Murfreesboro Mayor Shane McFarland addressed Middle Tennessee State University flight students’ concerns about the redistribution of airplane tie downs at the city’s municipal airport.
“What the university and the city have been in the conversation to say is that, in Southern terms, ‘We’ve got a five-pound sack in the airport, and we can’t put 10 pounds of flour in a five-pound sack,’” said McFarland about the space available on the landlocked 47,050 square foot runway. “Even through our grant assurances with the FAA with TDOT, we can’t have one user that dominates the traffic in the airport.”
The airport is funded through the city’s general fund; however, any shortcomings must be made up with local taxpayers’ dollars.
Assistant City Manager Gary Whitaker sent three letters to the groups leasing tie-down and hangar space at the airport at the end of June. MTSU Aerospace Department Chair Wendy Beckman received a 30-day notice that the city would begin to scale down the 34 tie-down spaces the university has rented along the main ramp.
Five spaces would not be renewed after June 30, 2021, another five after Sept. 30 and another five after Nov. 30. That would bring the university’s new total of tie-downs available to be leased to 19.
Mike Jones, owner of Mike Jones Aircraft, LLC, and Jim Gardner, owner of Murfreesboro Aviation, also received letters on the redistribution plans.
Jones' business would lose seven tie-down lease agreements and five T-hangar lease agreements with the completion of Hangar 1 next January. When that project is finished, he is expected to gain three additional ramp tie-downs in front of the hangar.
Gardner's business would lose one tie-down on the main ramp after Nov. 30, but two additional tie-downs would be provided closer to the business.
In August, the city received a letter from Transportation Manager Brian Fedders with the TDOT's Aeronautics Division stating that the gradual reduction of the university's tie-down spaces may not comply with Grant guidelines.
Fedders recommended taking no further action without consulting TDOT or the FAA and that any removed spaces should be returned at an "appropriate lease and lease rate" unless they are not being used.
A report put together by Airport Director Chad Gehrke said that MTSU’s flight program has grown exponentially within the last few years. In the fall of 2017, there were 408 Professional Pilot Program students enrolled. As of last fall, this number has more than doubled to a total of 886 students within the program, which is just over a 117% increase.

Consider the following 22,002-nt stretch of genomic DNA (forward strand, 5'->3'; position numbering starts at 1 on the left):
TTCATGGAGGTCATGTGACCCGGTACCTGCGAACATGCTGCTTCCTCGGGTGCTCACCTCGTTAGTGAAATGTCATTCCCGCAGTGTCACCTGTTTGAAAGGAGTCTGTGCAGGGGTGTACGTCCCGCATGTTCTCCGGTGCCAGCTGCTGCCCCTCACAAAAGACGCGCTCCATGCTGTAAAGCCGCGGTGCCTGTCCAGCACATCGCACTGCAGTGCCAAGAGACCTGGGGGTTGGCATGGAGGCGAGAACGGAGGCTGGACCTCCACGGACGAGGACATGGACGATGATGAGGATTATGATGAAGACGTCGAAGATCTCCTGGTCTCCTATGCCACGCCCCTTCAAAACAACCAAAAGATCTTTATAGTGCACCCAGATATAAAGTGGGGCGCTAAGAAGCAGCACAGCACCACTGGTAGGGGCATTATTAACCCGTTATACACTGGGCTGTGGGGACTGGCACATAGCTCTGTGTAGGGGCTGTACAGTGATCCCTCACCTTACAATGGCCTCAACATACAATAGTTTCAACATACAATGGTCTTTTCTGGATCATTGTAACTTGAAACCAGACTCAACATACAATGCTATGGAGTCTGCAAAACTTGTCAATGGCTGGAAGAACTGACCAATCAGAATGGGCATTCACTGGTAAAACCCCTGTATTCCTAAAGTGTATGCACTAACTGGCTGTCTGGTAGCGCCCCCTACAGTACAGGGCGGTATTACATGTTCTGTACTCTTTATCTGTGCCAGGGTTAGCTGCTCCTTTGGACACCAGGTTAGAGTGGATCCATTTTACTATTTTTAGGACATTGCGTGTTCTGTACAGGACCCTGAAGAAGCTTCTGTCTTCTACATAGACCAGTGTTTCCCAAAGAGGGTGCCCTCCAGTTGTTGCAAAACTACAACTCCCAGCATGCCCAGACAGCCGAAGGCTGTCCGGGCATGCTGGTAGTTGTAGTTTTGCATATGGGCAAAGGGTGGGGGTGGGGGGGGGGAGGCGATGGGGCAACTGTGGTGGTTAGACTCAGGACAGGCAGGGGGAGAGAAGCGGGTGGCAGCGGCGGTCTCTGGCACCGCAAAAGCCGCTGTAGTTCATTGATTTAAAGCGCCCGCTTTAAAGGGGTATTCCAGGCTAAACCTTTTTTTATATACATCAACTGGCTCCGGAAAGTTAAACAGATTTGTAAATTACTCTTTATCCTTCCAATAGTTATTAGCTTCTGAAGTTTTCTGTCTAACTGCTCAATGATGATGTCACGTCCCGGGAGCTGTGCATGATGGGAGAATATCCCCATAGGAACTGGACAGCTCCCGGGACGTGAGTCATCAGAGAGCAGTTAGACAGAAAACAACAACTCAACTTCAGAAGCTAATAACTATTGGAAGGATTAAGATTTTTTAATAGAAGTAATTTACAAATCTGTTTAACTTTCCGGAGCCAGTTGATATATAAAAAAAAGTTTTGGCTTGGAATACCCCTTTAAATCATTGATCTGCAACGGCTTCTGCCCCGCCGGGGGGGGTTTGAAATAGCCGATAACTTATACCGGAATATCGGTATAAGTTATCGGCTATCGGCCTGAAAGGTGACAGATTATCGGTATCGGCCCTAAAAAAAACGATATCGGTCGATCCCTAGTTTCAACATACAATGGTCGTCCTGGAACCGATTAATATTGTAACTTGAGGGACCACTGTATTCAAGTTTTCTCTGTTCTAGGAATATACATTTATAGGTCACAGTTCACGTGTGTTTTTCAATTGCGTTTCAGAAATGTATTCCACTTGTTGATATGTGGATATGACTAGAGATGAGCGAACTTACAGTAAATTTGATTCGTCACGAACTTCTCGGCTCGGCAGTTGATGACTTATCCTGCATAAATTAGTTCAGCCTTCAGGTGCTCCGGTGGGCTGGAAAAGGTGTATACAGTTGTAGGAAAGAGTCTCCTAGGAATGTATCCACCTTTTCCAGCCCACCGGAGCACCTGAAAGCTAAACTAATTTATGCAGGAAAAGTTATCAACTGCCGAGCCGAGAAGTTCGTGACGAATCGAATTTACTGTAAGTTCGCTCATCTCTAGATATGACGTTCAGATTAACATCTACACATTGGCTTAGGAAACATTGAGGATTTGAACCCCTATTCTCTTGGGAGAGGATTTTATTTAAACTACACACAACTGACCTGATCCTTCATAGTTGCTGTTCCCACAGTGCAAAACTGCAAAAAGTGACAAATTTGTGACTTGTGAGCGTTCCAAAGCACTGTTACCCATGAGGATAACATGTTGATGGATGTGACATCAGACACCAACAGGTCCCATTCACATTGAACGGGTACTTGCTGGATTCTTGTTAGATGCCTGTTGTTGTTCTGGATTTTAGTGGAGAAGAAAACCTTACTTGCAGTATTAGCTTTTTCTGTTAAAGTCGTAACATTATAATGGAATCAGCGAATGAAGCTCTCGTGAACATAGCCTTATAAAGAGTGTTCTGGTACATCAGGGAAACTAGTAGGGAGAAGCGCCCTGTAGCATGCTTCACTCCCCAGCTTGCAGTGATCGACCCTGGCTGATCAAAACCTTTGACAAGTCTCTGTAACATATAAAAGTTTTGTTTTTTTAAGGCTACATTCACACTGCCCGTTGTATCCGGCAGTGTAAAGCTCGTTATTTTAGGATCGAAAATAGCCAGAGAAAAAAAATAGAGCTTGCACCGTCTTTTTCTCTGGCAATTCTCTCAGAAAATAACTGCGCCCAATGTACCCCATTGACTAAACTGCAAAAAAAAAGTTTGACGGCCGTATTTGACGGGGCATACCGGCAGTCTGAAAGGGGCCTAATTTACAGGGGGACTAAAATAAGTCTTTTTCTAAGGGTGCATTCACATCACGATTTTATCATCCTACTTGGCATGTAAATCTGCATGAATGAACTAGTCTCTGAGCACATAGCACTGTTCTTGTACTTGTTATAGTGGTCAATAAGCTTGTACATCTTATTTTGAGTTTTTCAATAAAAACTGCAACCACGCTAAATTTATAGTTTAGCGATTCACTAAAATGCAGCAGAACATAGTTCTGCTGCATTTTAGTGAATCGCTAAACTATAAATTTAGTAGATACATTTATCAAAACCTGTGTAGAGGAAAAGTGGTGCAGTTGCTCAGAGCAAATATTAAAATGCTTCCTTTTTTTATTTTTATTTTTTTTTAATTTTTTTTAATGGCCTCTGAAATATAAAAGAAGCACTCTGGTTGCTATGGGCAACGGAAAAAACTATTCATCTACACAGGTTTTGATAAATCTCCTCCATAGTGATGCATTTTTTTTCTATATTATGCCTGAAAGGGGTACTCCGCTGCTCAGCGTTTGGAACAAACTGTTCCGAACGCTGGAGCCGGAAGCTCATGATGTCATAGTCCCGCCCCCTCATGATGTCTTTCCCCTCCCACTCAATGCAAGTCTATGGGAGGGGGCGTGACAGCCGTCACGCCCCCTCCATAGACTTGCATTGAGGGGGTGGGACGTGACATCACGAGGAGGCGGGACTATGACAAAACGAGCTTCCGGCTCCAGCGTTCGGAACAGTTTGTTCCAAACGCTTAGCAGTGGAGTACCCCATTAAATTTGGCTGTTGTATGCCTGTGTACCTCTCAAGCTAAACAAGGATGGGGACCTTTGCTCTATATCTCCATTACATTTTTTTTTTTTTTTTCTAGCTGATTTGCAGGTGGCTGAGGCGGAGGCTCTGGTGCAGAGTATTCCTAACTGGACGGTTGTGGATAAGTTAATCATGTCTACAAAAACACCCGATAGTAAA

The number of pilots occupying airspace at any given time has increased as well.
The city partnered with MTSU to have Virtower, an operation tracking technology, keep a running record of the numbers. McFarland said the top concern was the number of touch-and-go flight maneuvers that are taking place on a regular basis.
“Murfreesboro in March and April of 2021 experienced the highest number of aircrafts in its history. MTSU averaged 77% of those operations with 30 to 60% of those being touch-and-gos,” said McFarland.
The volume of traffic caused the city to receive numerous complaints from other pilots and residents living in the area. McFarland, who also lives about one mile from the airport, said it would be a “false argument” to place blame on homeowners who chose to live in such close proximity.
He emphasized that the solutions being considered to ease some of the spacing issues taking place at the airport are not intended to create a “MTSU vs. the city of Murfreesboro” scenario.
“This is not about sound. This is not about trying to hurt MTSU. This is just about how much we can handle at our airport,” said McFarland, who fielded questions from a live chat of students.
One suggestion has been made by the city is for the university to implement a limit on the number of students who are able to participate in the program. The number would be determined by the university.
Other airports in neighboring cities and counties have also been consulted in an attempt to disperse some of the traffic that's being seen and heard in Murfreesboro. McFarland said that the city would even be willing to consider setting up accounts at those airports so MTSU pilots can purchase fuel to support these other local operations.
“We are not telling the university that they’ve got to move. I think that’s a decision that the university has to make has to make on what they really want to see their program become and turn into,” said McFarland.